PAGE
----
But June 6 is also an important day for me, because on that day I got married to my wonderful wife.
I met my wife when I was totally down on my luck. A few months prior to meeting her, I decided to join a dating service, which was pretty progressive for its time, much like sites like Match.com are now. I had been separated from my first wife for a few years, our divorce wasn't finalized yet, but I knew that it would be within time. And it was time for me to move on and start meeting other women.
Then, I got let go by my company after working there for a few years. This happened right before meeting the woman who would later be my wife. I remember that when I was given her number to call, and first called her, I told her right out that I had just lost my job. I wanted to give her an out just in case she wanted one. But she must have believed in me, because she didn't take the out.
We met, had some fun, and started to date, and the rest is history.
And she stuck with me. I was out of work for more than a year. Sure, I had jobs here and there during that time, but nothing steady. I must say that I was doubting myself during this period. The divorce was being held up by my joblessness. I had to prove to the court that I was looking for work. During the year and a half that I was out of steady work, I applied for over 800 positions.
Finally, I got something. It wasn't the greatest job, but it was steady. Once I got that job, everything fell into place, including my divorce, which was finally set into motion and finalized.
During this period, the woman who became my wife could have left me, if for nothing else, out of impatience. But she kept with me, and I guess it paid off for both of us.
We married on June 6, 1993, one of the happiest days of my life. To this day, everybody says I was smiling from ear to ear the entire ceremony, and I probably was. I finally found the person I wanted to spend the rest of my life with, and I guess she found hers.
It was such a windy day when we got married, and we had an outdoor ceremony to boot. Everything was blowing around, it was a bad hair day, but we persevered.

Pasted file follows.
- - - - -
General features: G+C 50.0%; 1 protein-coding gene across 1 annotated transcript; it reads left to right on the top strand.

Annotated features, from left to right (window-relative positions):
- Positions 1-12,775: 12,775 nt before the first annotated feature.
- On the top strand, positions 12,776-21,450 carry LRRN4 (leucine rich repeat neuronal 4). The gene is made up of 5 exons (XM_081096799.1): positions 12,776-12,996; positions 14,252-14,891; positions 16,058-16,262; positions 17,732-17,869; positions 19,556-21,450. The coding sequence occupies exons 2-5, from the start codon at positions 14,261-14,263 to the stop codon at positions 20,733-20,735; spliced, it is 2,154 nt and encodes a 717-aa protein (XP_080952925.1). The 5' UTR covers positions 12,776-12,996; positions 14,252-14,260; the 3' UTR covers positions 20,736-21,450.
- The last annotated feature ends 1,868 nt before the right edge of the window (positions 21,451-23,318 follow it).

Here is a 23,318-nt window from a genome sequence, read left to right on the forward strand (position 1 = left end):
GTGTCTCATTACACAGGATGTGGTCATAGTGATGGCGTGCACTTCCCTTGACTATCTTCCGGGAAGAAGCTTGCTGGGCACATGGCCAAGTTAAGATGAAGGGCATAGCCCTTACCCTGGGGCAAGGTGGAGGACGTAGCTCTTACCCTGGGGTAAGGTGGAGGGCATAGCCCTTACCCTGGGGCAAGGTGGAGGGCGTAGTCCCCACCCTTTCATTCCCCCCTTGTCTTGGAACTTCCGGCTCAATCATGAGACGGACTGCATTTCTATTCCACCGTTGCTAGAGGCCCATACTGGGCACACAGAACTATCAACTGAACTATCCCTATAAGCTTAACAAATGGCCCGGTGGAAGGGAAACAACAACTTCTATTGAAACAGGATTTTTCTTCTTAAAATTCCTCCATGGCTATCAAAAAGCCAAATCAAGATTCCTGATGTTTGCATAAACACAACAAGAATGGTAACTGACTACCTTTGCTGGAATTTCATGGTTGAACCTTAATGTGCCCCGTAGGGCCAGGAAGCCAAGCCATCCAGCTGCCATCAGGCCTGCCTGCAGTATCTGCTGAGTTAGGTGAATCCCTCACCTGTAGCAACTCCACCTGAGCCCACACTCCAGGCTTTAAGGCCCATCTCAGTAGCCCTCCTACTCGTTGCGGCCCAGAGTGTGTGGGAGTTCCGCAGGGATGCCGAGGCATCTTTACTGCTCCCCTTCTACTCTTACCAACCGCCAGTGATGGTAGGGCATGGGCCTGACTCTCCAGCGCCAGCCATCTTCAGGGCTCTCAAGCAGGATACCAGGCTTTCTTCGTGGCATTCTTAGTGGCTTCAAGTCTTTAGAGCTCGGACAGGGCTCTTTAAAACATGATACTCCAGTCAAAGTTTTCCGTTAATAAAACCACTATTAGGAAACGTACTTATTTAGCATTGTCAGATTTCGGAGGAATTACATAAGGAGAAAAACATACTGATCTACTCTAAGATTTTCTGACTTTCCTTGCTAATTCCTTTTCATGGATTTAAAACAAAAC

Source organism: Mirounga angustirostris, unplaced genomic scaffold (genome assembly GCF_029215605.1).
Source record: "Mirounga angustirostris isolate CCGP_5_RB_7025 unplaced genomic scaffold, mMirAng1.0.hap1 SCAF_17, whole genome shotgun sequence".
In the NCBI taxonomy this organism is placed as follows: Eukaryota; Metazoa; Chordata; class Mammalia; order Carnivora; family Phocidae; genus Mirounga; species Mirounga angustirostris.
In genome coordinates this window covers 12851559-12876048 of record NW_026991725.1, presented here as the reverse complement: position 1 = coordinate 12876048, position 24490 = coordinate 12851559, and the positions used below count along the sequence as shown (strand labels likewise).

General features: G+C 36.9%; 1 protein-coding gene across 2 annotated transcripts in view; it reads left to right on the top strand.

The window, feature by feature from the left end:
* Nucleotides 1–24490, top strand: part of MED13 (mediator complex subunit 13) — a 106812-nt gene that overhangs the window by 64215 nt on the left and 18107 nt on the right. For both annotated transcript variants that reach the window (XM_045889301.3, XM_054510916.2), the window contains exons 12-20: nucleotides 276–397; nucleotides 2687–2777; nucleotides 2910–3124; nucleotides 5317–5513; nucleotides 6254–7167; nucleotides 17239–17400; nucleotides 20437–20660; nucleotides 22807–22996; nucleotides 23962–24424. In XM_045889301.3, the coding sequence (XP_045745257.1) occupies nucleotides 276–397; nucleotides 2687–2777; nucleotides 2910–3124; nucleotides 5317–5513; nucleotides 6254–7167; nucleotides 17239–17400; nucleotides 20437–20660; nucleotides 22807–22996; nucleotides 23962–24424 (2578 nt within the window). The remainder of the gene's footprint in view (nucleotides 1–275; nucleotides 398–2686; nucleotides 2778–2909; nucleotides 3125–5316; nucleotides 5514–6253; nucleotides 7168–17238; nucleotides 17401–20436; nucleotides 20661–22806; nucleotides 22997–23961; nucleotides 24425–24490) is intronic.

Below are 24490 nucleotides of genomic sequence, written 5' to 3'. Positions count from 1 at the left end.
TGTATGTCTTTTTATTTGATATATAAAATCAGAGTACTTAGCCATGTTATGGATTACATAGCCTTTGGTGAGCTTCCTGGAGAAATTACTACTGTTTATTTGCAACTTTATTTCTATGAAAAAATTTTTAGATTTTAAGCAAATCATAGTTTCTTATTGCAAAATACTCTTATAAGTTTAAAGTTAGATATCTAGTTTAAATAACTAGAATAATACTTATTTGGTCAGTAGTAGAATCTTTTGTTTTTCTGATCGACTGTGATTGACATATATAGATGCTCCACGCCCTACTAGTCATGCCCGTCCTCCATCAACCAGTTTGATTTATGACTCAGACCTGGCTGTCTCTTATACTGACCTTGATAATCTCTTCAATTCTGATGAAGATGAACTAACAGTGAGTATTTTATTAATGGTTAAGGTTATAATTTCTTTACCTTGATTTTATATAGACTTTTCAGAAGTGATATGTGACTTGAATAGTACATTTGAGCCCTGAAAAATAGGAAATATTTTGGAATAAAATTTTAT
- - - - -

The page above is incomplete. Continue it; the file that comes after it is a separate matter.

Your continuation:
A few years later, we had our son, to go along with my daughter from my first marriage, and then, tragedy struck again; when my son was just a few weeks old, I lost my job.
Happily, this time I was out of work for just about three months. It helped me bond with my son, and then I found the job I still have.
Yesterday, we didn't do much to celebrate. We went to the movies--one of our favorite things to do dating from our courtship--and saw "Robin Hood," which was better than I thought it would be.
On Saturday, we ate out at a restaurant. And "tragedy" struck again--a crown I have had in my mouth for two years or so came out when I was eating flounder. I am going to try to get that fixed today.
But even without the crown in my mouth, my wife sticks by me.
She is the best.
And even without the crown, she makes me feel like a king.
Friday, June 4, 2010
As a baseball fan, I had to cringe when veteran umpire Jim Joyce called the Cleveland Indians' Jason Donald safe during a game where Detroit Tigers' pitcher Armando Galarraga was on the verge of pitching a perfect game.
And cringe I did, because the call was wrong.
But in the aftermath of this error--on the umpire this time--I think, for once, Major League Baseball got it all right.
I was watching the Yankees drubbing the Orioles again, and when I heard that Galarraga was in the midst of this gem, I turned over to the MLB Network to see the last three outs.